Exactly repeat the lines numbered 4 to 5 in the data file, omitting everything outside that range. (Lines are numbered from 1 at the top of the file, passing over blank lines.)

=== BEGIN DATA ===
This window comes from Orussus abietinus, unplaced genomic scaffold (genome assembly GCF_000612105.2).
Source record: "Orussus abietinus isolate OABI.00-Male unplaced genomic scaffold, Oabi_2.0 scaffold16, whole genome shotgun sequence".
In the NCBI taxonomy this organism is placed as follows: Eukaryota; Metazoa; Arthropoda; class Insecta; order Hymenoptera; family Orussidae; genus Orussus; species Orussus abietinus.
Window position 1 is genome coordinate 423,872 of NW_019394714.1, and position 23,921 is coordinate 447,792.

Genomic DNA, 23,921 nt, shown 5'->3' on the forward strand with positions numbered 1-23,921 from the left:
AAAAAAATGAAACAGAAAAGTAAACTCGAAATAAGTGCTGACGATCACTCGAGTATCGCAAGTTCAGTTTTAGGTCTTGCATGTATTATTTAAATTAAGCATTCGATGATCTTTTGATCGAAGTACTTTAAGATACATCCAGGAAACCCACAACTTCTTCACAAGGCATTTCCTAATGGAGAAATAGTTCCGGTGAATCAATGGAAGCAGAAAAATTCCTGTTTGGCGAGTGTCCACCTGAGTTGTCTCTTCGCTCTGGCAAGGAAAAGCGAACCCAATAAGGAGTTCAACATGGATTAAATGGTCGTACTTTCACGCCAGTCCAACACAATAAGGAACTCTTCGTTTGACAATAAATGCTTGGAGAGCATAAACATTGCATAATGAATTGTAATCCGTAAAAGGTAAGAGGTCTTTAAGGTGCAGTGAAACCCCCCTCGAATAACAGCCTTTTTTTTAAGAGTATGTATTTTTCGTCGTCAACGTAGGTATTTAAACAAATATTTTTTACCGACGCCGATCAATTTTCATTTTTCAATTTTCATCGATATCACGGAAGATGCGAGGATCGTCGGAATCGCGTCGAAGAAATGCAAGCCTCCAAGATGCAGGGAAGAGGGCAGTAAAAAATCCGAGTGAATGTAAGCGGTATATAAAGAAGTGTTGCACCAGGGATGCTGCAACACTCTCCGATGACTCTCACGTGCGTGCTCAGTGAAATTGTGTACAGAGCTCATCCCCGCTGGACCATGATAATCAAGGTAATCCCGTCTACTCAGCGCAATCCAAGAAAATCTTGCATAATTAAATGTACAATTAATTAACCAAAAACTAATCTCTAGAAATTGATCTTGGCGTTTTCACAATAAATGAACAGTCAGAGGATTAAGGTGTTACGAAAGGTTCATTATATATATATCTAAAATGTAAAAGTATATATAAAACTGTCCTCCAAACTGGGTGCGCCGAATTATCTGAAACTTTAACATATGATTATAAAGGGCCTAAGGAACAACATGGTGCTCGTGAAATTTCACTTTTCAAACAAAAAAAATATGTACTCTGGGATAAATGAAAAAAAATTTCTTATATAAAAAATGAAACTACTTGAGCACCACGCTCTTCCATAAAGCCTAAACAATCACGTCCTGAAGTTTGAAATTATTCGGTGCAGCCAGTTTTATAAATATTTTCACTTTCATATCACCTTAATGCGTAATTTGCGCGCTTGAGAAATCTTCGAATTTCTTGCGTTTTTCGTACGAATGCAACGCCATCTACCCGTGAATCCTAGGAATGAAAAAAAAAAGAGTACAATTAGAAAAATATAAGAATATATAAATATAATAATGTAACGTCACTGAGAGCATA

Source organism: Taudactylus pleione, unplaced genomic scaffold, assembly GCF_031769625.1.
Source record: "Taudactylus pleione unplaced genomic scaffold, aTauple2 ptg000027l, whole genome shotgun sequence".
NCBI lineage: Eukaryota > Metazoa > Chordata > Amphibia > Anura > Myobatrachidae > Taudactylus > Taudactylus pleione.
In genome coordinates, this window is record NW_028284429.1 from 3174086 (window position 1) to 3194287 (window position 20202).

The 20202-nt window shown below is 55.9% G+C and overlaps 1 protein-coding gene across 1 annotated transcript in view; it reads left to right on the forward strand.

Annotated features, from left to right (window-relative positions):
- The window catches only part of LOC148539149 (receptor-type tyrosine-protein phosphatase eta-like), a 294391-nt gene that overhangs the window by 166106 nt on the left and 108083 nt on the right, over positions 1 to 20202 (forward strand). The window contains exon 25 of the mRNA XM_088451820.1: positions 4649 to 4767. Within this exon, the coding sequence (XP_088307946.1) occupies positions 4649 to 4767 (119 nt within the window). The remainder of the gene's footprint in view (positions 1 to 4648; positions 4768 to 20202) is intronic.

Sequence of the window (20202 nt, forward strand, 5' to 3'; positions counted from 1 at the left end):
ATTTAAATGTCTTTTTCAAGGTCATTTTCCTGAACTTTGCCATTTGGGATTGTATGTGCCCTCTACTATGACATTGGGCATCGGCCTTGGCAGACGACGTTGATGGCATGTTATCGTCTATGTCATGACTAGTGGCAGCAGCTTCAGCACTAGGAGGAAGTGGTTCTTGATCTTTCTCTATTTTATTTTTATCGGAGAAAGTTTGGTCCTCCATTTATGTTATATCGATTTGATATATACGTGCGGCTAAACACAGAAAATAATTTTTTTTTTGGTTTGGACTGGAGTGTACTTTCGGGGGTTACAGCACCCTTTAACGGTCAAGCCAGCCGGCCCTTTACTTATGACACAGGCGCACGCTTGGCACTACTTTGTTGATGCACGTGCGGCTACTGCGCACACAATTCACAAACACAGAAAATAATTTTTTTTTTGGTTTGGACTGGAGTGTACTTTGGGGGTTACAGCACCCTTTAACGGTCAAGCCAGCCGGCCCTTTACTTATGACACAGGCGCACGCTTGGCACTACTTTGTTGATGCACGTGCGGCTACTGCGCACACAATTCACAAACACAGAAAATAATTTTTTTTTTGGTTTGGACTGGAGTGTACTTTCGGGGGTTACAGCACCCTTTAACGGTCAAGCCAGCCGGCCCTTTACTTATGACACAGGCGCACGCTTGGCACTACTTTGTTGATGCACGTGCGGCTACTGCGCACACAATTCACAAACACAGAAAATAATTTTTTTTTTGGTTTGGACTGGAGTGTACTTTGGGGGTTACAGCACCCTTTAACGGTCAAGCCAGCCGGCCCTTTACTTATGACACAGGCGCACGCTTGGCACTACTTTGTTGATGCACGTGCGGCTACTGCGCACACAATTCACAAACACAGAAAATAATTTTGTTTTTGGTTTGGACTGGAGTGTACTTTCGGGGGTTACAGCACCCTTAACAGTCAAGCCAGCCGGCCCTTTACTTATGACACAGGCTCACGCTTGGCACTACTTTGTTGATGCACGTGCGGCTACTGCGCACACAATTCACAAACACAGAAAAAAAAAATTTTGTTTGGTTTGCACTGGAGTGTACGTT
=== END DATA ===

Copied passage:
Window position 1 is genome coordinate 423,872 of NW_019394714.1, and position 23,921 is coordinate 447,792.

Genomic DNA, 23,921 nt, shown 5'->3' on the forward strand with positions numbered 1-23,921 from the left: